[added above the line] would convince them of their being of different kingdoms of Nature; for that the Lichen as a vegetable would smell like any common weeds burnt, and that the Coralline would give a disagreeable smell, like burnt bones, which experiment was immediately tried, to the intire satisfaction of the Society.
But to carry the proof still further by a regular Chemical process.
I lately procur’d a parcel of the Corallina Officinalis from the Sea Coast near Harwich, and have got it most exactly analysd by my Friend M[iste]r Peter Woulfe, F[ellow] R[oyal] S[ociety], a very ingenious Chemist. The process is as follows: Twelve Ounces Troy w[eigh]t were pickt perfectly clean and put into a stonecoated retort; this was set in a reverbratory furnace, and an adopter and quilled receiver luted to it.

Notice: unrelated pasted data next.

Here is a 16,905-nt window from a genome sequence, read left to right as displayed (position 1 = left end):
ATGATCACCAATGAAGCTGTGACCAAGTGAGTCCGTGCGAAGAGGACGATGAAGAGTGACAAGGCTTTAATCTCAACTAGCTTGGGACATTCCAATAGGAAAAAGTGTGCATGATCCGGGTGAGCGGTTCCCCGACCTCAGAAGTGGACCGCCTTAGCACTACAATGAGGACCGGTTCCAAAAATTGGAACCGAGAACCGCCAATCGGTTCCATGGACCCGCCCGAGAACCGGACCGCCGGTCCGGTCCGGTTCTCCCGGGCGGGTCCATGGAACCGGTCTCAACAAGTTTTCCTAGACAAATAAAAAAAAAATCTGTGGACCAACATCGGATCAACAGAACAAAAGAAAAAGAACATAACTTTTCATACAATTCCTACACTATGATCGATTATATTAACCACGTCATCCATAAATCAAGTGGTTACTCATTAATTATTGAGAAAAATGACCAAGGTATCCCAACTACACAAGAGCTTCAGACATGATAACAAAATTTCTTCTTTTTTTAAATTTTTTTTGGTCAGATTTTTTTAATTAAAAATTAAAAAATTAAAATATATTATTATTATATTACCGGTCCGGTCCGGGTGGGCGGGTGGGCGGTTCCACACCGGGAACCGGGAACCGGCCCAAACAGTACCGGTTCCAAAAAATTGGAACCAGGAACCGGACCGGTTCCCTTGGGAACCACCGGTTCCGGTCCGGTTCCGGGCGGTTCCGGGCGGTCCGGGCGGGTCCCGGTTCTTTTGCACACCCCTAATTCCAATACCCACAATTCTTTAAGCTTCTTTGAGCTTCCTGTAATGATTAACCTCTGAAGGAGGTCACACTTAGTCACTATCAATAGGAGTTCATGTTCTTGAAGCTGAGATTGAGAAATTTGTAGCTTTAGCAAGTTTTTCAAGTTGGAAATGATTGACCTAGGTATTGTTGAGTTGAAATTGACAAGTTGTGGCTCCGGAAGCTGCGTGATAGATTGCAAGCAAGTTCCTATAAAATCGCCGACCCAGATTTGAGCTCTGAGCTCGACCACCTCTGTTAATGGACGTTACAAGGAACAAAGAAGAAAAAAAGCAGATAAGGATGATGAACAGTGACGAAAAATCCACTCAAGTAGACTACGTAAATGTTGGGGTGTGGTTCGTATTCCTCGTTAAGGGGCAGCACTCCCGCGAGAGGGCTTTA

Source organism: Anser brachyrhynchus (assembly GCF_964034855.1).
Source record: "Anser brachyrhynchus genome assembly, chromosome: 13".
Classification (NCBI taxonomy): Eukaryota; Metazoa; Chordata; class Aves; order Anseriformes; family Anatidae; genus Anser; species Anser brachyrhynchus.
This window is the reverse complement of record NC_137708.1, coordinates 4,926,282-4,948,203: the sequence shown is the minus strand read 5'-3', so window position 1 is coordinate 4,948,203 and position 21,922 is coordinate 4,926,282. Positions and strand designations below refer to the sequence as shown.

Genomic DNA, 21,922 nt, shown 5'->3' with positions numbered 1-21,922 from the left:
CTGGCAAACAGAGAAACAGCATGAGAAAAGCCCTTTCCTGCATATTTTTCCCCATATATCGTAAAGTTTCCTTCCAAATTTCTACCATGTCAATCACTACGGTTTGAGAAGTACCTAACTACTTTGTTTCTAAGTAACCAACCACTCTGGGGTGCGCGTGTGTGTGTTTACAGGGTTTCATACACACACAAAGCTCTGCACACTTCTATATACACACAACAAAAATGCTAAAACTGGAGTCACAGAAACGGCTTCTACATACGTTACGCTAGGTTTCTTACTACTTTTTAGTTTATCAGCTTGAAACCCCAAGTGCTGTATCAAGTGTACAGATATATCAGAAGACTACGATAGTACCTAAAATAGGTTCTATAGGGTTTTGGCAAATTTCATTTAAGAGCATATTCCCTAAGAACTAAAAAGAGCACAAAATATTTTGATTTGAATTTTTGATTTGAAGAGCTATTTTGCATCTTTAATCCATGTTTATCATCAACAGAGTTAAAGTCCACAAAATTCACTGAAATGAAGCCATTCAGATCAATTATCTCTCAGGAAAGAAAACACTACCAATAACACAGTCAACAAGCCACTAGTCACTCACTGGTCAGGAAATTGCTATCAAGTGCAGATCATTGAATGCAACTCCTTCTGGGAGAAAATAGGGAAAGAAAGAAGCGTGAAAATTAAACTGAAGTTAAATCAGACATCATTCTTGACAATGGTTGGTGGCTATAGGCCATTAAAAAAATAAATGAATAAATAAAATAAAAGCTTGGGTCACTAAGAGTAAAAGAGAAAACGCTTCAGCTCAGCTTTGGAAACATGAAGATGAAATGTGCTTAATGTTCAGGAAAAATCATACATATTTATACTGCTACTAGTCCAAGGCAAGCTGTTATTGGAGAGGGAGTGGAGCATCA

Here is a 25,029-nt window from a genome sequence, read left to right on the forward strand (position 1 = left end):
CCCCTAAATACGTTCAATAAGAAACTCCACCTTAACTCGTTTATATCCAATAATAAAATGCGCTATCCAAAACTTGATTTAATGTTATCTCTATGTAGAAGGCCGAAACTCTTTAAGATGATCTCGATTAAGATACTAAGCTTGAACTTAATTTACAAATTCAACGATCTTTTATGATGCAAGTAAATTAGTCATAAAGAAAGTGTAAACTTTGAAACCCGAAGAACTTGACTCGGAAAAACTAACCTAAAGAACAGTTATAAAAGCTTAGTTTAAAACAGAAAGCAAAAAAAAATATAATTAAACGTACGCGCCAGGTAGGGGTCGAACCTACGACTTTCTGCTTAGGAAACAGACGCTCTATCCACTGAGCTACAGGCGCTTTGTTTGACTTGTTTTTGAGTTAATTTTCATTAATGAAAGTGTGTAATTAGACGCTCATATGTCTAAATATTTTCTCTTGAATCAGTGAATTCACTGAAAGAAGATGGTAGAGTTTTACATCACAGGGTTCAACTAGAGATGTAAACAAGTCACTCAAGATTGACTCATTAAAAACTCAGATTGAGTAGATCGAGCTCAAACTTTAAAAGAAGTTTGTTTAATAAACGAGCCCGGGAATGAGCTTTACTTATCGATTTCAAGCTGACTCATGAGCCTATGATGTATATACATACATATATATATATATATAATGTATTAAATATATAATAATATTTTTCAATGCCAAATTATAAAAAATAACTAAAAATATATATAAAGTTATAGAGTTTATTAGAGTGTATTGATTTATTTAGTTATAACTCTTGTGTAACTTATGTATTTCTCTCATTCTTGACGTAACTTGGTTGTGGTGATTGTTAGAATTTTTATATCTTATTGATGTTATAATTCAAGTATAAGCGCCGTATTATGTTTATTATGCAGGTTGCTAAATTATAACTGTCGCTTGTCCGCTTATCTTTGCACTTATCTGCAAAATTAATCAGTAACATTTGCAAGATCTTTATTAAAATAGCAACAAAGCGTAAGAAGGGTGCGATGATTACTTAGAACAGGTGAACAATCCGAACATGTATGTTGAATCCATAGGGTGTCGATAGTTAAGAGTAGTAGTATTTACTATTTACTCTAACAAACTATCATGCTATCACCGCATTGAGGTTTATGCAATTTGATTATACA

The fire was very gentle for the first eight hours; in which time there came over half an ounce and 18 Grains of a transparent and most calourless liquor, which was set aside to be examind afterwards. The fire was then increasd; and in six hours time there was distilld two Drams and three grains of a turbid Liquor, which had some marks of oilyness on its surface. This was likewise set aside. The fire was then increas’d for six hours longer; and during the last two hours the retort was red hot all over, which ended the distillation.